DD-214 in hand and I'm gonna party like it's 1998
This has been a change for the better, I think, as well as kind of a renewed emphasis on AoA in the last ten years or so.... also the cultural response to stall warning has changed in GA - example in a full power climb simulating a loss of power after takeoff - full power and aircraft at Vy - the culture change afoot in the CFI community is to teach a very aggressive response to reduce AOA - to the point even getting light in the seat. Mishap data supports this approach - its eye opening for students to see how quickly airspeed bleeds off and AOA increases in an after T/O power failure scenario. Step 1 - "save your life" (unload) Step 2 - pitch for Best Glide.
I do like the FAA's permissive approach to AoA instrumentation- approach sidestepped a lot of unnecessary regulation while opening things up to let the free market decide. For the most part, the competing add-on systems are pretty good.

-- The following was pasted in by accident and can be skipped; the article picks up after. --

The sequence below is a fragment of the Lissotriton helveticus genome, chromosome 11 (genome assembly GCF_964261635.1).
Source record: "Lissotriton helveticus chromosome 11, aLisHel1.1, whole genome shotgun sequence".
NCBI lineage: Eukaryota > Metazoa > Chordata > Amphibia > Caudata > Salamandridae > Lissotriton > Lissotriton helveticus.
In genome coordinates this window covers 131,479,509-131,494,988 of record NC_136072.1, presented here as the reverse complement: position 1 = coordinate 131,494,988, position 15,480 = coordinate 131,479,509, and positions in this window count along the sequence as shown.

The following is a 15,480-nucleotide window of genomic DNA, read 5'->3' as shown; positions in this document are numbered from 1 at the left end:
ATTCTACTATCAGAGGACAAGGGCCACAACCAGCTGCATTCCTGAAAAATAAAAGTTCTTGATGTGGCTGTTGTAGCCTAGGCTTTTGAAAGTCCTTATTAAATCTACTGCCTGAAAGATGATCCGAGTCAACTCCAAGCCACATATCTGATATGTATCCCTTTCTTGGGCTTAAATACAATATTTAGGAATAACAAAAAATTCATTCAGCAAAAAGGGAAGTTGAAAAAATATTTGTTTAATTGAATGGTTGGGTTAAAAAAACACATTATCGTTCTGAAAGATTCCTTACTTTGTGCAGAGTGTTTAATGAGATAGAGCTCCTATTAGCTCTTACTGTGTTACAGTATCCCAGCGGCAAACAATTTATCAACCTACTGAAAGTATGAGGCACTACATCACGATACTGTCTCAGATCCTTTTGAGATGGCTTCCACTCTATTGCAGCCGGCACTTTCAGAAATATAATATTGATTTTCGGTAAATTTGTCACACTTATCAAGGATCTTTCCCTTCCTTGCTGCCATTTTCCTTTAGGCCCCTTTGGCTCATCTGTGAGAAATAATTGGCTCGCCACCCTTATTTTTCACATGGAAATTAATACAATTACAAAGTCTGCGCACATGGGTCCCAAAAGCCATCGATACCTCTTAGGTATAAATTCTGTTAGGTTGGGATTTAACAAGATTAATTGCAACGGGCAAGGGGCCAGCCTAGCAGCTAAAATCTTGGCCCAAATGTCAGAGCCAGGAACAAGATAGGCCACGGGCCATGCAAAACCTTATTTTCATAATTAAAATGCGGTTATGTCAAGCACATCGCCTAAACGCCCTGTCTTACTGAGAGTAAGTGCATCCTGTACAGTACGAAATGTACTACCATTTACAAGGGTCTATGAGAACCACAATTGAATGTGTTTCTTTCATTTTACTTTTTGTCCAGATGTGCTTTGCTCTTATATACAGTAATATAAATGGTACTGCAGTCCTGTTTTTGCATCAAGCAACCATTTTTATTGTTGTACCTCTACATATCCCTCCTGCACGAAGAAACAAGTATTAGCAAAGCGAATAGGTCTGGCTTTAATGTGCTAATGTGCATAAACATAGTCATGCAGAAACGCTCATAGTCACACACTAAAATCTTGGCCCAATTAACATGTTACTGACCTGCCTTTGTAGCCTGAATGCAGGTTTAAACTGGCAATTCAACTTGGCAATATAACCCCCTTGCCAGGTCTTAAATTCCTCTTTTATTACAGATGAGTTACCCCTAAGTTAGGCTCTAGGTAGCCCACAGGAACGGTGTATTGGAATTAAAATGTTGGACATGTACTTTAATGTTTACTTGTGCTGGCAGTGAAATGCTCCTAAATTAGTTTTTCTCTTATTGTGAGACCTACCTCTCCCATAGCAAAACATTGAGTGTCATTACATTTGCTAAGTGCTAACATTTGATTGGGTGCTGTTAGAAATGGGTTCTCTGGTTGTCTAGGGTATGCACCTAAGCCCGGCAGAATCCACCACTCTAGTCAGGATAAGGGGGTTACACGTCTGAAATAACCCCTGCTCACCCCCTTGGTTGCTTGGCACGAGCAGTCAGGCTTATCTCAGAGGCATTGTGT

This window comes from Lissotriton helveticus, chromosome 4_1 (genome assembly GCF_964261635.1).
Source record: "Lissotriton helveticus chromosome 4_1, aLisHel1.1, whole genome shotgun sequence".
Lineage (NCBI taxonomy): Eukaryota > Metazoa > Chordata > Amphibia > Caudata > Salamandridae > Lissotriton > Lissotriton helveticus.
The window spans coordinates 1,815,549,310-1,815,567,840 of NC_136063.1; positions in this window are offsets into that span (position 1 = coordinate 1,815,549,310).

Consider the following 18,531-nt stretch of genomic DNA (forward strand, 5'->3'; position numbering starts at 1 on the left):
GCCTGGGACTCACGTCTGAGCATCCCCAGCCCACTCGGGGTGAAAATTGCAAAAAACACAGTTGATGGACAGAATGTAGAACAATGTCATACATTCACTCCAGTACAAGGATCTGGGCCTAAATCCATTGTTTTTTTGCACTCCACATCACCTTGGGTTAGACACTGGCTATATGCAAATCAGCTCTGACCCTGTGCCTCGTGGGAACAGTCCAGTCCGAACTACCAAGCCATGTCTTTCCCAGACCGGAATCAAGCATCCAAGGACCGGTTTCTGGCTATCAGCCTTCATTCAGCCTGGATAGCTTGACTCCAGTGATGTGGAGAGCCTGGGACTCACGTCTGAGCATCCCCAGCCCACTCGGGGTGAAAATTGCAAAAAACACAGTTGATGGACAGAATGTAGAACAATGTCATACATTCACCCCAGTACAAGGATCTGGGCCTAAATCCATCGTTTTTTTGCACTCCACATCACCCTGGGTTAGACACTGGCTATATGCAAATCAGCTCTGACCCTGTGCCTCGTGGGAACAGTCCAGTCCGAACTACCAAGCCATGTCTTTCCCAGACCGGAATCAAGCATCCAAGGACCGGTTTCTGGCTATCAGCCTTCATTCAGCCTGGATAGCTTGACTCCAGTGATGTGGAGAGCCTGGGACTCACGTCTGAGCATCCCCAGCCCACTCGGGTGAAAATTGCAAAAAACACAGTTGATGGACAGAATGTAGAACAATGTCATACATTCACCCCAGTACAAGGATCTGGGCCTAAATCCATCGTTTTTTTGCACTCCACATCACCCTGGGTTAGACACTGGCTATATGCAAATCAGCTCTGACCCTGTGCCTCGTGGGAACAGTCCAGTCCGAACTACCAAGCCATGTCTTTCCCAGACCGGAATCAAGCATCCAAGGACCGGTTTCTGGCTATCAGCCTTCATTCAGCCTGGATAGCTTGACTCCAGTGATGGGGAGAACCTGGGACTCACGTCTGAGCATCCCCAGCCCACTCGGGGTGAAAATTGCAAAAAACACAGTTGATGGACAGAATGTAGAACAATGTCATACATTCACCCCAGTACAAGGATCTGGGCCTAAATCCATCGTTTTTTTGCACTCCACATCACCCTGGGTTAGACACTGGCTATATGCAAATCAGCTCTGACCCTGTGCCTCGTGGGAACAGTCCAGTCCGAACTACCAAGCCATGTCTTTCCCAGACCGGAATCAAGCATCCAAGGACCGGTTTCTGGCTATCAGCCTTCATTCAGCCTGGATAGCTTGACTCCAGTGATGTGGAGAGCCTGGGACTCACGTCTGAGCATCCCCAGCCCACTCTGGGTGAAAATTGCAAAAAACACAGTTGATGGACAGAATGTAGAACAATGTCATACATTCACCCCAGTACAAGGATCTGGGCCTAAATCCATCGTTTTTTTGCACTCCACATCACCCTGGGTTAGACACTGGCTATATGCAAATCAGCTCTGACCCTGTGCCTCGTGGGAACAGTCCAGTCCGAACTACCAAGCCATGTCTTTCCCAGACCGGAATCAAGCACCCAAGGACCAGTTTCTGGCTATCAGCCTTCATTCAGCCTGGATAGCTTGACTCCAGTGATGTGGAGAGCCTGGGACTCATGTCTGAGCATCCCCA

There are a few, ahem, curious things out there in the marketplace though: Some installations have the indicator down low on the panel, out of your line of sight... and pretty useless. There is some variety in presentation, and I think that's perfectly okay (Navy and Air Force indicators use different symbology and somehow all of us survived). Then there is a software-only "derived" AoA that uses airspeed, GPS, inertial (AHRS) inputs and spits out an AoA value, which is a pretty bullshit thing to pitch to your customers, but again, I'll leave this up to the free market (I won't say the name of the avionics company, but it's the same as a city in Colorado and also an infamously horrible car built by Dodge from 1976-1980). There's a kind of homebrew AoA system that uses a simple differential pressure gauge and a special bifurcated pitot probe (sort of two pitot probes, one angled up and the other angled down). Unfortunately, this particular method is actually quite inaccurate (I can show you an old NACA report that explains why) but again, it's up to the free market to decide.
The other half of the problem is the older most pilots get, the more dogmatic they get in their thinking. In defense of old, ornery pilots, the sales literature for most AoA instruments presents them as little more than glorified stall warning systems- the popular aviation magazines guilty of this too.